Pirelli Motorsport boss Mario Isola says that the performance of the new-for-2019 Formula 1 cars has come as a surprise to the tyre supplier over the course of winter testing.
The annual eight-day test at the Circuit de Barcelona-Catalunya gave teams their first proper taste of Pirelli’s revised tyre line-up for 2019, labelled C1 (hardest) through to C5 (softest).
The test’s fastest lap was set on the final day by Scuderia Ferrari‘s Sebastian Vettel, with a time of a 1 minute 16.221 seconds, 0.961 seconds quicker than the fastest lap seen in 2018 winter testing – also by Vettel.
A matured surface, following the track’s resurfacing prior to 2018, and warmer temperatures in Barcelona can provide further explanations to the performance increase.
Red Bull Racing motorsport advisor Helmut Marko said in January that Red Bull has reached the same levels of downforce it had by mid-2018, despite heavily altered and simplified aerodynamic regulations for the 2019 season.
The number of front wing elements allowed has been reduced, alongside lower and less intricate bargeboard solutions and a revised rear wing structure – all in an attempt to prevent issues with cars dramatically losing aerodynamic performance when following rival cars closely, which proved to be damaging to the quality of racing.
Early predictions estimated a change in lap time up to 2s slower than 2018 times, but this winter has shown that to not be the case.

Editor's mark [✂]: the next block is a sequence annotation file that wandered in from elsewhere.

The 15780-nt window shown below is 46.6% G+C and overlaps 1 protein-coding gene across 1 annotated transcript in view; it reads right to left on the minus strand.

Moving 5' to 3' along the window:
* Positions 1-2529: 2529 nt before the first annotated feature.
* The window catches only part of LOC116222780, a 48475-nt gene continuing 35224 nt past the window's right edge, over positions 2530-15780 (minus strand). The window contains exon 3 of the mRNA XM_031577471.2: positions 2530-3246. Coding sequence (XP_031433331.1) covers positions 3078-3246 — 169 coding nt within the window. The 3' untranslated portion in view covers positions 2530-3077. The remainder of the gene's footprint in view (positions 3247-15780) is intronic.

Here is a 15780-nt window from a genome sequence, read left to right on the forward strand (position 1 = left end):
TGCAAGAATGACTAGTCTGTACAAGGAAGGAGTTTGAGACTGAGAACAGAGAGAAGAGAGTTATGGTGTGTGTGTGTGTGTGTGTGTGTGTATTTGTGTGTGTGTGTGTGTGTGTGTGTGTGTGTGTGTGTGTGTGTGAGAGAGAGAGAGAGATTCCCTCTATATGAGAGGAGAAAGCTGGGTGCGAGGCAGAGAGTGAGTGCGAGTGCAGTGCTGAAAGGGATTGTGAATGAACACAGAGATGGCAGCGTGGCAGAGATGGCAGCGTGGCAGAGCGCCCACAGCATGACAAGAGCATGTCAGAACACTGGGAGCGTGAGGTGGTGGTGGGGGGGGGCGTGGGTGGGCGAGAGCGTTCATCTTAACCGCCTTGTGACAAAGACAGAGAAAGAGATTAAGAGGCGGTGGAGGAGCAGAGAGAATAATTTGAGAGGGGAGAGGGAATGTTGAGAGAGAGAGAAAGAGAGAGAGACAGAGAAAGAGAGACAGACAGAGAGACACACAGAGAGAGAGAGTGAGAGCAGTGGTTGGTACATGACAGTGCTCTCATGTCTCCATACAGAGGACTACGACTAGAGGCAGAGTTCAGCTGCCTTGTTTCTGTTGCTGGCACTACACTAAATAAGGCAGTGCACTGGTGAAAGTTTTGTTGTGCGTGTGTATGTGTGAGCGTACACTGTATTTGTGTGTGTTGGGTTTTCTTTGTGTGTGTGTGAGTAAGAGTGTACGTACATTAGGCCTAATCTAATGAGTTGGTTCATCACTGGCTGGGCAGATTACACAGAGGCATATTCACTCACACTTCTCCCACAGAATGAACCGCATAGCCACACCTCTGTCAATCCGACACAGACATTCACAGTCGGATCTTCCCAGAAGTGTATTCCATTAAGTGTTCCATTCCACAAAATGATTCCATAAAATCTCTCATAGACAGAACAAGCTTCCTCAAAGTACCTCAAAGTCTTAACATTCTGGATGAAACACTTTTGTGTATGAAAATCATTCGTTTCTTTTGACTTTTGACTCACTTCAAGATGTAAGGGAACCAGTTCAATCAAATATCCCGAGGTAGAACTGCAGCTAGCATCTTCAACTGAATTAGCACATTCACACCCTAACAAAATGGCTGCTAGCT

“What’s perhaps more surprising is the pace of the cars at this point in the season,” said Isola.
“[They] are they going faster than last year’s test, despite being 10 kilograms heavier.
“We’ve had eight productive days of testing, with teams accumulating plenty of running in generally good conditions, although – as expected at this time of year – without reaching the temperatures we anticipate during the season.”
Isola added that Pirelli is satisfied with the early performance of the new tyre compounds, even though the softest C1 configuration is not set up for a high-stress circuit such as Barcelona.
Graining was apparently evident in the cooler temperatures, but Isola is confident that those problems will disappear in the warmer temperatures that F1 is generally acquainted with.
He then provided rough detail into the teams’ working over the second test, the emphasis being on race simulations, with the season-opening Australian Grand Prix less than two weeks’ away.
“Considering this, we are satisfied that all five compounds are performing as we planned, even though the softest compound is not really suited to Barcelona,” Isola continued.
“As usual, during the second week of testing, teams were sampling a wider range of compounds and targeting performance and race procedures in preparation for Australia.
“We experienced a bit of graining in cooler temperatures, which should disappear in warmer weather, and no blistering.
“It’s hard to get a precise read on degradation in these conditions.
“At the moment we’re seeing a gap of around 0.6 to 0.7 seconds between each of the compounds seen on track in Barcelona, which should translate to our target of about 0.9 seconds on a longer circuit in warmer weather.”